It’s a GLOW ROCK DANCE PARTY! This video is best watched in the dark! In this video we explore the special properties of fluorescent and phosphorescent minerals to learn how and why they ‘glow’ under UV light (‘black light’).
Did you know you can make signs that also glow under black light (uv light) by using regular ol’ highlighters and white poster board?! Sharpie makes a ‘Neon’ color pack that works, too! This could be a great activity in the classroom or for learning/playing at home.
Have you ever found a glowing rock on the side of the road or by a creek? It’s likely that the luminescent mineral is quartz. Quartz is just one type of fluorescent mineral. Many minerals exhibit this property as well as gemstones such as opal and tourmaline. If you expose these rocks under a black light (UV) light, they will glow brightly because the UV light excites the electrons in the atoms of the mineral, causing them to release visible light. The color and brightness of these rocks depend on the size and shape of the minerals and how they react with certain wavelengths of light.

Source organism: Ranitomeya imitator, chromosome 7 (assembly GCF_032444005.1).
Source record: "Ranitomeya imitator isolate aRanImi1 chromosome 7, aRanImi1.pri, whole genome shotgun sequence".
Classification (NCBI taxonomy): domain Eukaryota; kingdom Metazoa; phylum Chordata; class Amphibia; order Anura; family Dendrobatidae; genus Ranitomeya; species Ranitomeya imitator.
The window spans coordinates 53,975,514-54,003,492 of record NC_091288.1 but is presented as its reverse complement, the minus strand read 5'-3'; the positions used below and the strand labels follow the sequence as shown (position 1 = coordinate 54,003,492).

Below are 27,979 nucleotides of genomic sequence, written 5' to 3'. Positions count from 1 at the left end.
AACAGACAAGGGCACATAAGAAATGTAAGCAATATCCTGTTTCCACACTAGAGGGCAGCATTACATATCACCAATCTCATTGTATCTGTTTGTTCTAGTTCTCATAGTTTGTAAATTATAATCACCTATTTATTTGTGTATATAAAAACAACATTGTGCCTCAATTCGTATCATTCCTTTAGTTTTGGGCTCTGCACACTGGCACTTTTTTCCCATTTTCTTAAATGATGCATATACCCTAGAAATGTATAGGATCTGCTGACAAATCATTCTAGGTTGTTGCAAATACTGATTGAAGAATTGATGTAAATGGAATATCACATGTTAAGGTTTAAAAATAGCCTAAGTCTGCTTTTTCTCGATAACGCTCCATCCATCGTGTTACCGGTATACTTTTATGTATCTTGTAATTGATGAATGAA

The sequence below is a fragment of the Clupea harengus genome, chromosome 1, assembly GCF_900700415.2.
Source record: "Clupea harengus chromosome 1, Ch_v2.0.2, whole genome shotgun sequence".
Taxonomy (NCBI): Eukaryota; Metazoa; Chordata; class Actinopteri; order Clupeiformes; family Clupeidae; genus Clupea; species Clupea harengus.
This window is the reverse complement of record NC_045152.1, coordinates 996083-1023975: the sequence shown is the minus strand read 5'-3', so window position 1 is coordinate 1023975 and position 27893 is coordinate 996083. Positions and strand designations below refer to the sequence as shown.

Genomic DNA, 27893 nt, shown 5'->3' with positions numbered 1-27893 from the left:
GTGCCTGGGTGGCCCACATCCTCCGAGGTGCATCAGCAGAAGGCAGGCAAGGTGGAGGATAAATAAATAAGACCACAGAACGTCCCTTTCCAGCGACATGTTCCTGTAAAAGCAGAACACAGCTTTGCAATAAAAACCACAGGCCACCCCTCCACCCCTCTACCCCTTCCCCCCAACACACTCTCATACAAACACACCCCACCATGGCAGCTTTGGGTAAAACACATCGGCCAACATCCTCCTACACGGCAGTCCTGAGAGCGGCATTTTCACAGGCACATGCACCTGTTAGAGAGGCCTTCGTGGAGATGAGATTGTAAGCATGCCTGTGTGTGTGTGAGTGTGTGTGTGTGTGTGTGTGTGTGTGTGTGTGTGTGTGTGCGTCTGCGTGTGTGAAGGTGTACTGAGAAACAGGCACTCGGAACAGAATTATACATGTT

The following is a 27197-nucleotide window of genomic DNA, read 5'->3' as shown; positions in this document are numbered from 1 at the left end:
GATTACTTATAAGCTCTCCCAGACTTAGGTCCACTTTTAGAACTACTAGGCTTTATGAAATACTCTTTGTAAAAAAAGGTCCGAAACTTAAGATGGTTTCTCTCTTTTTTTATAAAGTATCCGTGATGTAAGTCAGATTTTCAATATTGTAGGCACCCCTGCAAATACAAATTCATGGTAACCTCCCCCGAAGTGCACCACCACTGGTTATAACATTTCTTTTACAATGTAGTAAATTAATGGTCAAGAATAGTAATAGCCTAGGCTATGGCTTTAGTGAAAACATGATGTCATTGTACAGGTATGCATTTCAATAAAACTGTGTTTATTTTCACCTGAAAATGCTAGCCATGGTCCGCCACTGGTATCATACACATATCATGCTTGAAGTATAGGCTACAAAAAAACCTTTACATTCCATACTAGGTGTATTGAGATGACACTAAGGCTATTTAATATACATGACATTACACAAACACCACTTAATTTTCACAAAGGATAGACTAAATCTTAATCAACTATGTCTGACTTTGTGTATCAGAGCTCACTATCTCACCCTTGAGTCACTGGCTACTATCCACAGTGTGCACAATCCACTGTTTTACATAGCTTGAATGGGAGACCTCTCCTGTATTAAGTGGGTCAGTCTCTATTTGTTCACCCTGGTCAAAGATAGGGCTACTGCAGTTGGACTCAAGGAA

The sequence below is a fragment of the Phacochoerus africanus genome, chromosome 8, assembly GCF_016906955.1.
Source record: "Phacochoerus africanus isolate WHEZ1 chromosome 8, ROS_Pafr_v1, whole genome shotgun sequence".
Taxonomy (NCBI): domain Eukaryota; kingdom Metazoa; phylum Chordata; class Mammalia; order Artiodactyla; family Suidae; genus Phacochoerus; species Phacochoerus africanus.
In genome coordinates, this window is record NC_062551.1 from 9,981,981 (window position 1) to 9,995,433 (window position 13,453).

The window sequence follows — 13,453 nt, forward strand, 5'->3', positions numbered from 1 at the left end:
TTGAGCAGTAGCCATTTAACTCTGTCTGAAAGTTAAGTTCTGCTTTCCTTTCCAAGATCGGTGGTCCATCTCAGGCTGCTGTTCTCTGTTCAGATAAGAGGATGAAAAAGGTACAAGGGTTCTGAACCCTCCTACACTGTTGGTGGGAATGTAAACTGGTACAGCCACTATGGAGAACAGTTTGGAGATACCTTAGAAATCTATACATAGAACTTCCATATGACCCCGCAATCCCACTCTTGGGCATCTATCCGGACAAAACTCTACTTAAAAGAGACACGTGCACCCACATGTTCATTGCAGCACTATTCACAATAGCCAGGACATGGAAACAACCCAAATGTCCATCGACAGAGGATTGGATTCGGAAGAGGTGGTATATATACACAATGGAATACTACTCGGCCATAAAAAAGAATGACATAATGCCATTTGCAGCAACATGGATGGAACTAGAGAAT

Fluorescent minerals can be grouped into two categories: phosphorescent and luminescent. Phosphorescent rocks need to be exposed to UV before it can emit any visible light, while luminescent rocks are naturally emitting visible light without being exposed to UV first. The main difference between phosphorescence and luminescence lies in how long an object will stay lit after being exposed to ultraviolet radiation. Phosphorescence needs to be left for at least 30 minutes before it starts giving out any bright colors or lights, while luminescence won’t start until 30 seconds following exposure